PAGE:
A group of engineers have taken the effort to recreate the 4004 as an anniversary project to build a larger than life model displayed in Intel’s museum in the Robert Noyce building in Santa Clara. They have had to recreate the original schematics as they have long since been filed away and lost. As the 4004 was the world’s first microprocessor, take a look as it’s a great project.
God, doesn’t time just fly? It seems that I’ve saying that I’ve “been in technology” for 25 years for simply ages. Wrong. It looks like 35 years is now nearer the mark! I want this blog to look forward rather than backward, but my readers will have take a little of my nostalgia pie I’m afraid!
35 years ago, back in those early years of the 1970s, I was one of the lucky recipients of the world’s first ever microprocessor, the MCS-4004. As has proved to be the case of other technology revolution I’ve had the luck to be participate in since, I had absolutely no idea at the time of the future impact of these beasts.
I worked in ICL’s Advanced Research Laboratory at the time and I believe I received the first 4004 in the UK – as I did with the later 8008 and 8080. Where did I actually get them from? Well a little start-up called Intel had opened a UK office just outside of Oxford and was staffed by only two sales guys – I probably still have their business cards somewhere in the attic if I could be bothered to delve deep enough.
What seems so funny to me today, was that it took me several months to remember this funny term microprocessor and I was very confused about how to pronounce the word You see, I used the UK pronunciation while these two sales guys used the American way. I had no idea which was correct. Indeed this confusion still reigns today and is not limited to just the word microprocessor.
Having this little DIL (dual in package) just locked away in my desk drawer was not really on as I was expected to do something with it. So I went up to the floor above mine and asked a number of ICL New Range mainframe architects for suggestions. None were forthcoming and, bar one of them, they were all quite dismissive. We had absolutely no idea what we could use this tiny processor for.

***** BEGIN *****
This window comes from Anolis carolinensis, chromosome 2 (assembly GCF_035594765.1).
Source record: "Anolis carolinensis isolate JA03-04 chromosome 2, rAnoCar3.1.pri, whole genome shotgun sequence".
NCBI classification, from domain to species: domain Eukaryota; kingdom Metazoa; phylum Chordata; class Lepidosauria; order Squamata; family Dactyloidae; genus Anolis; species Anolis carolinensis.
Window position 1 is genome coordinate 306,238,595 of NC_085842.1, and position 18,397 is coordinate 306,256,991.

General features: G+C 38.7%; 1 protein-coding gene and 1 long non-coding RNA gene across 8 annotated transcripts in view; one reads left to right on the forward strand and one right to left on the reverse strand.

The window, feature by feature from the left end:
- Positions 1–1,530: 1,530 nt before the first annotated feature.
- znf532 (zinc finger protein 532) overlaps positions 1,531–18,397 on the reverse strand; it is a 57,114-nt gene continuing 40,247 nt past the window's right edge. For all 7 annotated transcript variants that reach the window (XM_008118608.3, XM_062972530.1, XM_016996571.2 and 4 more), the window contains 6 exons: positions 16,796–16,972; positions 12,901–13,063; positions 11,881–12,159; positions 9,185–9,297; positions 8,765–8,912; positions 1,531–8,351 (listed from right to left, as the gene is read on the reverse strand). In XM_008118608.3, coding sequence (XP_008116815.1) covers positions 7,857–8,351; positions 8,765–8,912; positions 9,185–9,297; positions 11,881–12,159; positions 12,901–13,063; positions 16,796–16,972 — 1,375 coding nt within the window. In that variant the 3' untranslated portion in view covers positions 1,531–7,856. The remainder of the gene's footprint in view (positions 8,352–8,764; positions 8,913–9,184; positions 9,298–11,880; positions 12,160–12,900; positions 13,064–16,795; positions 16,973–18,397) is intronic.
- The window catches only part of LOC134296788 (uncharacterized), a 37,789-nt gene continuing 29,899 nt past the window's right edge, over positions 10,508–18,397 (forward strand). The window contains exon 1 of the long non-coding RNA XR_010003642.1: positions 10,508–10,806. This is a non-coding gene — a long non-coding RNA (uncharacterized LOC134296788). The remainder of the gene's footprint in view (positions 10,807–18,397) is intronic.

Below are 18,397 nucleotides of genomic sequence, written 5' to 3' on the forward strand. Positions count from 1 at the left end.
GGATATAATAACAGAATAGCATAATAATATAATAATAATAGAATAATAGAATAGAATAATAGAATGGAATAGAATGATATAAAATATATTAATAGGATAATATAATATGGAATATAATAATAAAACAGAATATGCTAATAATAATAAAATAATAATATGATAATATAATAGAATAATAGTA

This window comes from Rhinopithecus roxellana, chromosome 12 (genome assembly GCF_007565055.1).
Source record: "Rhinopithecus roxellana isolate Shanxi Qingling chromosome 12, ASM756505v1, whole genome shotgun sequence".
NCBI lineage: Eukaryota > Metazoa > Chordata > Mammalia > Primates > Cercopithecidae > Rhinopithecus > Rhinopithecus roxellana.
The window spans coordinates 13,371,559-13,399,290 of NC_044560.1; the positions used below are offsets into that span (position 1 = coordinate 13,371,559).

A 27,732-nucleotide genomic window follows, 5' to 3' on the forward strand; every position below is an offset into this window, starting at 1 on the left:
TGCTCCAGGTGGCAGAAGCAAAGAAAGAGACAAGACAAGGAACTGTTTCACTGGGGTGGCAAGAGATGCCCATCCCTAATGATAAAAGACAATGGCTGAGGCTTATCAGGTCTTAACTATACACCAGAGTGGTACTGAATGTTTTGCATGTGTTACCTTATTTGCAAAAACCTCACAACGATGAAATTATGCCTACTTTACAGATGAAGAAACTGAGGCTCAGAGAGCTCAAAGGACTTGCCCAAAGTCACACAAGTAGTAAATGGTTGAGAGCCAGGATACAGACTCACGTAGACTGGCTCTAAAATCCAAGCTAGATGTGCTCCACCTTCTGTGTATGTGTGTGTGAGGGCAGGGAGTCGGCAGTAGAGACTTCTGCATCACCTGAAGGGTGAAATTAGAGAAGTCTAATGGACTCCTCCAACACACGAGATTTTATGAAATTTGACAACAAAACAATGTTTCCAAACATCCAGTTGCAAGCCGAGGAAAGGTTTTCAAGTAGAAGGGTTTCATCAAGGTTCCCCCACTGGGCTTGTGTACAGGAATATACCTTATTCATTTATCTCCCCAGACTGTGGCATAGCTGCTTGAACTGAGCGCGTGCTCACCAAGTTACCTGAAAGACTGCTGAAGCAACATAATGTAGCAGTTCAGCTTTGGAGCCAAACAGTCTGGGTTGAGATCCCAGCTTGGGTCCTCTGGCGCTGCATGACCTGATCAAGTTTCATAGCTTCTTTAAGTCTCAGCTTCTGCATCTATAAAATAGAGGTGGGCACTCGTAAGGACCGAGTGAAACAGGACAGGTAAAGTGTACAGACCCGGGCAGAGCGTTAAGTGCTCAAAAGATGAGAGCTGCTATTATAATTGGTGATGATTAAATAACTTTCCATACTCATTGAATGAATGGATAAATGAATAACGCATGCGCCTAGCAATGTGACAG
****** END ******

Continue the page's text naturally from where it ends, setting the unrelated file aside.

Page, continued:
In the end, I built a little demonstrator that toggled a port connected to those new fangled things called LEDs. So much for revolutionising the world electronics industry!
A while later I received an early example of the 4040 and 8008, the 8-bit follow on to the 4004. I still have the programming manuals for the 4040 and the 8008 and they are quite amazing to read in the light of the powerful multi-core microprocessors we have today.
I eventually came up with an idea on how to use the 8008. I was busy building a test machine for Intel’s first 1k bit dynamic memory, the 1103 and I needed to programme it from the standard computer input media of the time – a paper tape reader. So that is what I designed, an 8008 powered paper tape reader. Wow!
We first needed an assembler programme to convert the 8008 assembly language instructions into binary, so we wrote one in Cobol to run on an ICL 1900 mainframe computer. I actually found the listing of the PTR programme the other day printed out on typical mainframe hammer printer paper of the time. From what I remember, as there were no 8-bit wide programmable ROMs at the tim,I had to put the programme into two 4-bit 256 word types.
Those old computer rooms were just marvellous to behold. Lots of deafening line printers chugging away together with all those high speed paper tape readers spewing 8” rolls of tape through high into the air. Now if, they ever went wrong… Using a PC as I am now, is nowhere near as much fun as is far less impressive.
Anyway, that paper tape reader really worked well and ICL did eventually take microprocessors more seriously, though it was a few decades later I suspect.